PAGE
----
Jewish population in NYC grows 10% in decade

New survey commissioned by UJA Federation of New York shows number of Jews in Big Apple on the rise again after a long break.

Photos of New York (photo credit: Wolfgang Staehle)
Photos of New York
(photo credit: Wolfgang Staehle)
The days when Jews arrived in New York City by the boatload in search of economic opportunity and religious freedom are long gone, but a survey published Tuesday indicates that after a break the Jewish community in the Big Apple is once again on the rise.
This time, the increase is due to natural growth rather than immigration.
The number of self-identifying Jews living in eight New York counties in and around the city rose by more than 10 percent in the last decade, according to data released by the UJA Federation of New York.
There are more than 1.5 million Jews from diverse backgrounds living in the city’s five boroughs, Long Island and Westchester County. The survey did not take into account nearby New Jersey and Connecticut, which also have large Jewish communities.
“With such an expansive view of the New York Jewish community, our ability to make informed and meaningful planning and policy decisions grows exponentially,” said Jerry W. Levin, president of UJAFederation.
“This new study will be an invaluable tool in shaping how UJA-Federation and others can best respond to the changing needs within the Jewish community.”
The study’s data seemed to suggest a tale of two communities rather than one. The majority of respondents were affluent and secular. Intermarriage in this demographic stood at 50%. About half of intermarried families observed some Jewish customs such as lighting candles on Hanukka and holding a Passover Seder. Some 31% of children who had only one Jewish parent were raised as Jews, as opposed to 92% of those with two Jewish parents.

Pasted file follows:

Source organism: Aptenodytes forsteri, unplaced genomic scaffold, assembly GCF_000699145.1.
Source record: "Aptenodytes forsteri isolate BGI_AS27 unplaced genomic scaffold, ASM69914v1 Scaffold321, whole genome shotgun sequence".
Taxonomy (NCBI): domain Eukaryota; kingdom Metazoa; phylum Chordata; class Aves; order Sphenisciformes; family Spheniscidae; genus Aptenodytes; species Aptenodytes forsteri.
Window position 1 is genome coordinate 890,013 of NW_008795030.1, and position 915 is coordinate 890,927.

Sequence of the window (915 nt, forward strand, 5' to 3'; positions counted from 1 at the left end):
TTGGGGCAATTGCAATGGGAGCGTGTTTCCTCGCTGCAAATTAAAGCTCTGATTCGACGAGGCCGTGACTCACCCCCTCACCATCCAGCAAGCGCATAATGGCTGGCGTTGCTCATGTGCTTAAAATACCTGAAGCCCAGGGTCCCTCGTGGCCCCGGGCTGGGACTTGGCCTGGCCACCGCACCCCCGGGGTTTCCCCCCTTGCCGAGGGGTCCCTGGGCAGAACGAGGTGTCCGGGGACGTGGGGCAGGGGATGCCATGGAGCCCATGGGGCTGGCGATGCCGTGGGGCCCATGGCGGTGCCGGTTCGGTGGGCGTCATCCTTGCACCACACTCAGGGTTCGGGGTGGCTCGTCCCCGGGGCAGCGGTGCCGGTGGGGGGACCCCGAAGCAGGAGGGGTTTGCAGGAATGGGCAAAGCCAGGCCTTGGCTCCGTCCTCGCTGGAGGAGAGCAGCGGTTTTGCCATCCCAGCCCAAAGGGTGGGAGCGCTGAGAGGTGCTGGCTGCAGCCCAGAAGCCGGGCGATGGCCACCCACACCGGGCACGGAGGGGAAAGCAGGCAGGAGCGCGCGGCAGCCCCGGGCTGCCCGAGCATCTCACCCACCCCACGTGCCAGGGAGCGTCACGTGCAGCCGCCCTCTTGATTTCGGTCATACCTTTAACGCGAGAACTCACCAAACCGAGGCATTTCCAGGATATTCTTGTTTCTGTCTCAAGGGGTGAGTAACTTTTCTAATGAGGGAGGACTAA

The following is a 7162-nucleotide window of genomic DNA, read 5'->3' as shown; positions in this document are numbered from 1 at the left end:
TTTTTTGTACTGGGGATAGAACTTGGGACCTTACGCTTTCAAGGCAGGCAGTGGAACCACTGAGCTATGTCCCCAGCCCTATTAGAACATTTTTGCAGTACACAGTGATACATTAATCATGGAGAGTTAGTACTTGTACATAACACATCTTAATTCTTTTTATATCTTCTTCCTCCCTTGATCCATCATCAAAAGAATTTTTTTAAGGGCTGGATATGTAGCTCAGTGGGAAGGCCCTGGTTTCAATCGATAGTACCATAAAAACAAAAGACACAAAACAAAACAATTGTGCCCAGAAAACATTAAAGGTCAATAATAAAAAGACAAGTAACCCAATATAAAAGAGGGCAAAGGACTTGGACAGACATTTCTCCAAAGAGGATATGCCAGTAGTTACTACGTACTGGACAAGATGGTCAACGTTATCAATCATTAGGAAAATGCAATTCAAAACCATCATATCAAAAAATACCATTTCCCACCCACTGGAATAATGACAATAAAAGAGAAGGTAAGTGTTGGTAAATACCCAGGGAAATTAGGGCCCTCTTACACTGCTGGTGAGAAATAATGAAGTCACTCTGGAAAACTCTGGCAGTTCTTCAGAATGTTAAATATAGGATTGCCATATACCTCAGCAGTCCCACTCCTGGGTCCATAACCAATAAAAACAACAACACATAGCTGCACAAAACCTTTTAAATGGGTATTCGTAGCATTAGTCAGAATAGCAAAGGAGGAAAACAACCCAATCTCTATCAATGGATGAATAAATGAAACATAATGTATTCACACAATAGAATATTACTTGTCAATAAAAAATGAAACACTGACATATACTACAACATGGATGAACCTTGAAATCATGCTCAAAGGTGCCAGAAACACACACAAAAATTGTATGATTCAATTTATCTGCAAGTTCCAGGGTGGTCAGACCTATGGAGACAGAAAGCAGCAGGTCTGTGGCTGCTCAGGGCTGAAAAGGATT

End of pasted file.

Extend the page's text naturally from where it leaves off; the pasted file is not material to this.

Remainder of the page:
On the other side of the equation were the Orthodox groups, whose rapid growth tipped the scales in favor of an overall Jewish demographic increase. Fervently religious communities in neighborhoods such as Borough Park and the southern section of Williamsburg, both in Brooklyn, drove the overall average age down and poverty rates up. Some 43% of haredi households were below the poverty line.
The survey reconfirmed the dominance of New York in Jewish America. The UJA Federation made a point of saying the city has more Jewish residents than the metropolitan areas of Boston, Chicago, Philadelphia, San Francisco and Washington, DC, combined.
“The findings from the New York Jewish community study offer a tremendously rich data set that will have a significant impact on the work of policy analysts, demographers and sociologists,” said Prof.
Steven M. Cohen, who conducted the survey. “The New York area is such an important part of the national Jewish community that these findings will also help illuminate trends taking place nationwide.”
The study quizzed 5,993 respondents who identified as being Jewish and had a 2- percentage point margin of error.